Cushman, Karen. 1995. The Midwife’s Apprentice. New York: Clarion Books. ISBN 0395692296
This book follows the down and out life of a homeless girl who finds herself becoming a helper and apprentice to Jane, the local midwife. The main character, Brat, has no other place to go, so she spends her time doing chores and unsavory tasks for the midwife, from dusting and sweeping to packing jars with miscellaneous ointments and jellies that the midwife uses during her birthing calls. As the plot continues, Brat’s name changes to Beetle, then Alyce, reflecting the personal growth and knowledge that she develops through the many events in the book.
Alyce’s growth occurs not only in her work with the midwife, but also in her adventures in the village. She learns how to outwit the boys who bully her; she befriends another young child who is homeless and hungry; she becomes a helper at a local inn. Eventually, Alyce finds a stronger sense of self. She recognizes her own worth and knowledge and is finally able to stand up for herself when she returns to Jane and is persistent in being welcomed back to learn more about midwifery.
Cushman creates a vibrant and memorable character when she creates Brat/Beetle/Alyce as a midwife’s apprentice in 14th century England. Brat’s choice of language such as “By cock and pie, cat, I would have you live” (p. 9) emphasizes the historical setting of the novel and adds character to this character who is homeless and on the lowest rung of society’s ladder. Additionally, the minor characters included in the novel add a depth to the reader’s understanding of the villagers that existed in the 14th century. From the miller to the bailiff to the baker, each character contributes to the picture of society that Cushman is creating for the reader.
Furthermore, the novel incorporates numerous details that highlight the setting in which the story takes place. With discussion of things such as a ‘manor,’ ‘peasant,’ and ‘lord,’ the reader is reminded that Alyce is exploring the world of England in a century far removed from the present day. Also, the details of Alyce’s progression from homeless girl in a dung heap to midwife’s apprentice allows the reader to explore different areas of the village setting as she moves from place to place and interacts with different characters at different times.
Both Alyce and Jane’s dialogue allows Cushman to showcase her unique voice while building on the language of Medieval England. For example, phrases such as “redheaded lout” (p. 50) and “bottle of rat’s blood and viper’s flesh” (p. 55) highlight the author’s presentation of Alyce as a strong-willed character in the context of the time in which she lived in history.
Though the book focuses on midwifery and Alyce’s observations of Jane’s practices as a midwife, the novel is able to extend well beyond the 14th century due to Cushman’s well-developed characters. As Alyce changes her name throughout the book and becomes more observant of the people and places around her, we see her grow into a woman with greater self-assurance and confidence. The path she takes to reach this is one that can speak to people of all ages, no matter their time in history.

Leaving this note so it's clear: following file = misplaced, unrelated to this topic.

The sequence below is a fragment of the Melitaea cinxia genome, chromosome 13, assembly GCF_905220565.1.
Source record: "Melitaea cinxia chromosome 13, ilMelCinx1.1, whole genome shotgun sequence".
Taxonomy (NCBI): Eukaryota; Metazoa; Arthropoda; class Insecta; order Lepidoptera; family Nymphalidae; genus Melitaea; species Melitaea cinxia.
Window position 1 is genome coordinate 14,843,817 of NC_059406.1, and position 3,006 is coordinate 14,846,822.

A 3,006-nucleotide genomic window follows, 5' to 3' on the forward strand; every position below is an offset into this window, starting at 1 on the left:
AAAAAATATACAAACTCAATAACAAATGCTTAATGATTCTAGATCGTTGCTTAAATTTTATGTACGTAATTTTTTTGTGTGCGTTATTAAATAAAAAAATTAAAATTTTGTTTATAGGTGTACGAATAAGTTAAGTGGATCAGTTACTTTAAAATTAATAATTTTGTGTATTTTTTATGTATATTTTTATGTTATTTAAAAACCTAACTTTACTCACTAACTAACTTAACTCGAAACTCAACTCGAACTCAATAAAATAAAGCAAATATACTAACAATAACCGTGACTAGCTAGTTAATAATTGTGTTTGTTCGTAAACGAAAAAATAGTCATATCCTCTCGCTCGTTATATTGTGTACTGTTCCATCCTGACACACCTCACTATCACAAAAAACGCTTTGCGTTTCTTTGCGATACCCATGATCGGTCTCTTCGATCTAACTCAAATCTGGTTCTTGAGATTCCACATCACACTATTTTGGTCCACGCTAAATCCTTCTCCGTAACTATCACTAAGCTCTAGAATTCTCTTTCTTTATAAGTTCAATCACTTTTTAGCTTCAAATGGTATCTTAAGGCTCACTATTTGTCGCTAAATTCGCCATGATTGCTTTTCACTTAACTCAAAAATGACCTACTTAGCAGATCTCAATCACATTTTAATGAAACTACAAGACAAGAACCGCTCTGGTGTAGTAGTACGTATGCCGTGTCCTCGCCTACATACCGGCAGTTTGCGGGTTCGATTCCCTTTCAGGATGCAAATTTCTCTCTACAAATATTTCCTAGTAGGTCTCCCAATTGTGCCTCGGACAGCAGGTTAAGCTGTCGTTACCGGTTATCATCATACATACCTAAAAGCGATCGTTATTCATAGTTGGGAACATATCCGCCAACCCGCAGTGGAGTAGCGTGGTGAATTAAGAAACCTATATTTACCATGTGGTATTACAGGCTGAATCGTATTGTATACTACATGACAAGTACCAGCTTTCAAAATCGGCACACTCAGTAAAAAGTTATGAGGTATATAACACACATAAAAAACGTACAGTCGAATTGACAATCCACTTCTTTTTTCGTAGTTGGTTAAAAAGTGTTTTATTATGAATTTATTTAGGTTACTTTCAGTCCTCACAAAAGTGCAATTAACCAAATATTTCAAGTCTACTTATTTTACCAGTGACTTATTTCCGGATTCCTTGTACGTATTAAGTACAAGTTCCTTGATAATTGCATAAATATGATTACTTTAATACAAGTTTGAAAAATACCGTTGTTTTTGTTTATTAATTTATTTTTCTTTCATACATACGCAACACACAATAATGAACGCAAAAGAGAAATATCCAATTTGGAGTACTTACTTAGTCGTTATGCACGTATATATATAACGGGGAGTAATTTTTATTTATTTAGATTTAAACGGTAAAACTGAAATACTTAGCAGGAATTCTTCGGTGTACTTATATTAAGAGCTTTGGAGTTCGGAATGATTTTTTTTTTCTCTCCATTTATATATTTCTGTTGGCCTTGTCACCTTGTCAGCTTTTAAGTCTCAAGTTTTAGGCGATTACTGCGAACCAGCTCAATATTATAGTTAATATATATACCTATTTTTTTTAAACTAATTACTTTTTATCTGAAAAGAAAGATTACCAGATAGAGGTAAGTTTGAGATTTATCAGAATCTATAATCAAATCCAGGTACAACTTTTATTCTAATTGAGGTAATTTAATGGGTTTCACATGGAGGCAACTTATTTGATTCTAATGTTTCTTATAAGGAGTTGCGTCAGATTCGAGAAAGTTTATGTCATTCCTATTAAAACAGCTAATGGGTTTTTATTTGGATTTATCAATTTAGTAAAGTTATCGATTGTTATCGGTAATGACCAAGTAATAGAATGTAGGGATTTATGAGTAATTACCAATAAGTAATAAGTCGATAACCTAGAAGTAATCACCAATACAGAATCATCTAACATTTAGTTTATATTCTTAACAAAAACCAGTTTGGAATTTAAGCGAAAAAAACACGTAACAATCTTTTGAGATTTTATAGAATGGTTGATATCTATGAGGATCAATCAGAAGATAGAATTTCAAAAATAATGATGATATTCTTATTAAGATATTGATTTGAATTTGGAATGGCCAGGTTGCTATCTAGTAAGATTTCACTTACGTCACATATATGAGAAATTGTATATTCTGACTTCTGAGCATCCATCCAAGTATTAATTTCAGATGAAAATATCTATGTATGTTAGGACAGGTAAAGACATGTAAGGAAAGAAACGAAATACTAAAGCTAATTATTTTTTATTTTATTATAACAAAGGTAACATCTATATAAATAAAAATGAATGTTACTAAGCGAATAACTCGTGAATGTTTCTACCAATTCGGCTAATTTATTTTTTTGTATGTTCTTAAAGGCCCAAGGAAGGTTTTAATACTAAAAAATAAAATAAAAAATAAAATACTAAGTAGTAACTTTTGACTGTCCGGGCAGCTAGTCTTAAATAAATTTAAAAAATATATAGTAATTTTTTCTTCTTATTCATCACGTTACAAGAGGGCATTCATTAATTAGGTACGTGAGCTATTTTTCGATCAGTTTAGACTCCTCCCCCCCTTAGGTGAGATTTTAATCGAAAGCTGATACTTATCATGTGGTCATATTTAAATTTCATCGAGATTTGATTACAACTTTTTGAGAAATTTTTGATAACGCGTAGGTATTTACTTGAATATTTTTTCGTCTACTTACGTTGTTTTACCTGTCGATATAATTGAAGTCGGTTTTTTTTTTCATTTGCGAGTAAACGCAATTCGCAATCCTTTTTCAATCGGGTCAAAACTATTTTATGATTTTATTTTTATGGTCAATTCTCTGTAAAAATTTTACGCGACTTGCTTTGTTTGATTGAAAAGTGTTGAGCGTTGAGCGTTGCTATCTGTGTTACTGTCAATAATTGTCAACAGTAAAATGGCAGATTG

Through the unique perspective of a young apprentice starting from nothing, Cushman's novel is an authentic look at the life and times of a woman in 14th century England as a midwife. At the end of the book, she includes an Author's Note in which she discusses the history of midwifery and details about its incorporation into Medieval life. This added section helps the reader see the research that went into Cushman's writing and allows for the novel to stand on its own as a wonderful piece of historical fiction.Review excerpts:
School Library Journal – “Earthy humor, the foibles of humans both high and low, and a fascinating mix of superstition and genuinely helpful herbal remedies attached to childbirth make this a truly delightful introduction to a world seldom seen in children’s literature.”
Booklist – “Cushman writes with a sharp simplicity and a pulsing beat…the characters are drawn with zest and affection but no false reverence…”
AudioFile – “The text is read at a lively pace with careful attention to the disdainful attitude of Jane Sharp, the midwife, and the innocent wonder of Beetle.”
This book was entertaining and humorous, as it shed light on a time period with which I am less familiar. Cushman’s development of such a strong character and her details related to the medieval times helped me get a clearer sense of what life was like during the 14th century for those who were not of a noble class.
· Explore more superstitions by reading about them at http://www.oldsuperstitions.com/. Have a discussion and debate whether or not you believe in superstitions or not.
· Make a list of words from the book that relate to the 14th century and its society. Try to brainstorm today’s equivalents of those words.
· Write a short story highlighting what Alyce’s life ended up being like after she returned to Jane the midwife’s home.
Other Books by Karen Cushman
Catherine, Called Birdy
The Ballad of Lucy Whipple
Other Books about Medieval England
You Wouldn’t Want to be a Medieval Knight: Armor You’d Rather Not Wear by Fiona MacDonald and David Salariya
Archers, Alchemists, and 98 Other Medieval Jobs You Might Have Loved or Loathed by Priscilla Galloway and Martha Newbigging
Life in a Medieval Village by Gwyneth Morgan